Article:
This two-part series of articles has been abridged and adapted from the chapter “Analysis of Cost Behavior” by Elizabeth A. Eccher, Jeffrey H. Kinrich, and James H. Rosberg, in the book Lost Profits Damages: Principles, Methods, and Applications, edited by Everett P. Harry III and Jeffrey H. Kinrich (Valuation Products and Services, 2017).
In Part One of this series, we discussed concepts relevant to calculating avoided costs, a key step in calculating lost profits. In this article, we illustrate the use of these concepts in determining avoided costs.
Identifying the Cost Objects Comprising Lost Sales
The analysis of avoided costs logically follows, and depends on, an analysis of lost sales revenue, which is in turn a function of the quantity of products or services that were not sold and the price that would have been received if the sales had occurred. Therefore, for each cost object comprising the lost sales, the cost analysis requires consideration of the following questions:
- How many units of each product or service would have been sold?
- Over what time period(s) would the sales have occurred?
- At what prices would sales have occurred?
The total amount of any costs that are determined to be variable—and hence potentially avoided—will depend directly on the quantity of product that would have been manufactured and sold. In addition, because fixed costs may be fixed only with respect to a relevant range of time and activity, it is important to know whether the quantity of lost sales falls within or outside of that range. As discussed further below, the price of a lost sale may be relevant for certain incremental marketing costs, such as sales commissions.
Identifying Resources Involved in Producing the Product or Service
As discussed in Part 1, costs arise through the consumption of resources. Therefore, the analyst should gain an understanding of the resources and activities required to make the lost sales products or services. To gain this understanding, the analyst should consider the following:
- Are direct materials required?
These may include raw materials, such as steel or silicon, as well as components, such as batteries or circuit boards. Direct materials almost always result in variable, and thus incremental or avoidable, costs.
- Is direct labor required?
Labor costs depend on the nature of the contracts between employer and employees, which may affect the variability of these costs.
- Are productive assets (i.e., capital investments) used in the production process?
Machinery use, for example, can give rise to indirect costs, such as set-up, calibration, operating supplies, and routine maintenance. Similarly, the use of a factory or other building can give rise to indirect costs related to ongoing maintenance and other operating overhead costs, such as for electricity, other utilities, and security.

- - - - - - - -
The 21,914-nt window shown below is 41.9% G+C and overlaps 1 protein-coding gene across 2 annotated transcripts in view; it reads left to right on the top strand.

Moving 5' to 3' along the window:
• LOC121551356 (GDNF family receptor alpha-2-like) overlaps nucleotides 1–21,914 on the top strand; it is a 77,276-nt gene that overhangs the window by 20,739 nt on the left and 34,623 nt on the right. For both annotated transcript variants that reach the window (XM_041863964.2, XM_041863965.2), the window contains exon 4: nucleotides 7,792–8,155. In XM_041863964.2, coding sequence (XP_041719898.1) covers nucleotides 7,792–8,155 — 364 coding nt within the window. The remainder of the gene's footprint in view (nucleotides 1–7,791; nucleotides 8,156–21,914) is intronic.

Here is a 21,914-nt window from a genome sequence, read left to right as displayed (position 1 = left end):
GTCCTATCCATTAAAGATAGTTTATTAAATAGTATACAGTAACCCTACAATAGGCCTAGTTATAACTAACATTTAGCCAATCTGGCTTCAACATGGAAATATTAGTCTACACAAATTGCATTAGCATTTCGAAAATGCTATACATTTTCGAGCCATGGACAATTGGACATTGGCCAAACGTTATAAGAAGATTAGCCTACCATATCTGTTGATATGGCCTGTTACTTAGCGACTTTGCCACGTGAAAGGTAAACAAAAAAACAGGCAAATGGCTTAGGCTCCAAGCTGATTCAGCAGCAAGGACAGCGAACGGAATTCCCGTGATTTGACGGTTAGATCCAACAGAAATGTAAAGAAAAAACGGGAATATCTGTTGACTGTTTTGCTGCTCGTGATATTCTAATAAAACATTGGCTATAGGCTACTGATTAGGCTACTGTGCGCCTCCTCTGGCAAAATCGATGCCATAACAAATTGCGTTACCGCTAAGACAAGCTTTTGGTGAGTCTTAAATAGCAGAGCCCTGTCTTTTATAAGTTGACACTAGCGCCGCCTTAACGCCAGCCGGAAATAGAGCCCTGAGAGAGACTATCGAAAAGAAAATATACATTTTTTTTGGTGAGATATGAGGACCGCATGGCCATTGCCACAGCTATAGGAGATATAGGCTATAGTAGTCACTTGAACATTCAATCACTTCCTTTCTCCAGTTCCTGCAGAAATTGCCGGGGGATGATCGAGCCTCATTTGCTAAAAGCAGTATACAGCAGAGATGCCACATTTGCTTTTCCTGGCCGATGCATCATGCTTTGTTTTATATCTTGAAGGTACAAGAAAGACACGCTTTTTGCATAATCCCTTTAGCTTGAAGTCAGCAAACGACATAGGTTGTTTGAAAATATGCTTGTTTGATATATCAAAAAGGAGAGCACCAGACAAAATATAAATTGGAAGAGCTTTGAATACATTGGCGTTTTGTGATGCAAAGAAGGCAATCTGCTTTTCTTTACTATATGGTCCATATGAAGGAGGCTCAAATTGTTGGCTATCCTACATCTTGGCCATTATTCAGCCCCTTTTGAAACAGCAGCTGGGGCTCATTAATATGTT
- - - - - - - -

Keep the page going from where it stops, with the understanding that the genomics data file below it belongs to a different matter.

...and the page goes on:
Identifying the Resources Involved in Selling and Delivering the Product or Service
In addition to production costs, the company may incur costs related to delivering and selling the product or service in question, as well as costs related to future obligations resulting from a sale. The following considerations will be relevant to this assessment:
- How are sales generated? Is there a direct sales force that receives a sales commission?
- Does the seller bear the cost of transporting the products to buyers? If so, the behavior of transportation/delivery costs should be analyzed.
- Is the product or service covered by a warranty or other contract that will give rise to expected costs in the future? Warranties obligate the seller to guarantee certain aspects of product performance after delivery.
- Is additional capital required to produce a good or service and, if so, at what cost? For example, the company may have accounts receivable or may purchase and hold relevant inventory. Whether the funds are provided by the company or sourced externally, the company is incurring a cost by using funds from which it could otherwise earn a return on investment.
Identifying the Cost Data Available for Analysis
For financial reporting under generally accepted accounting principles (GAAP), firms must calculate the cost of products they produce or purchase and transfer those costs from an inventory account to an expense called cost of goods sold (COGS) as the products are sold. COGS often include, however, both direct costs that can be traced to products and indirect costs, such as warehousing or depreciation costs, that may be unlikely to change as sales volume increases, at least within a relevant range. Nevertheless, the unit costs calculated under GAAP can provide a useful starting point, particularly if the underlying financial records allow the analyst to disaggregate unit costs into components (such as materials, labor, and various types of overhead) that can be further analyzed.
Beyond the cost systems used for financial reporting, firms sometimes maintain internal records and systems to support their own cost-management efforts.
Developing Hypotheses about Likely Cost Behaviors
When developing hypotheses about cost behavior, the central question is: What incremental costs must be incurred to develop, produce, and sell the good or service within the relevant time frame and range? In some cases, strong hypotheses about cost behavior exist at the outset of the analysis.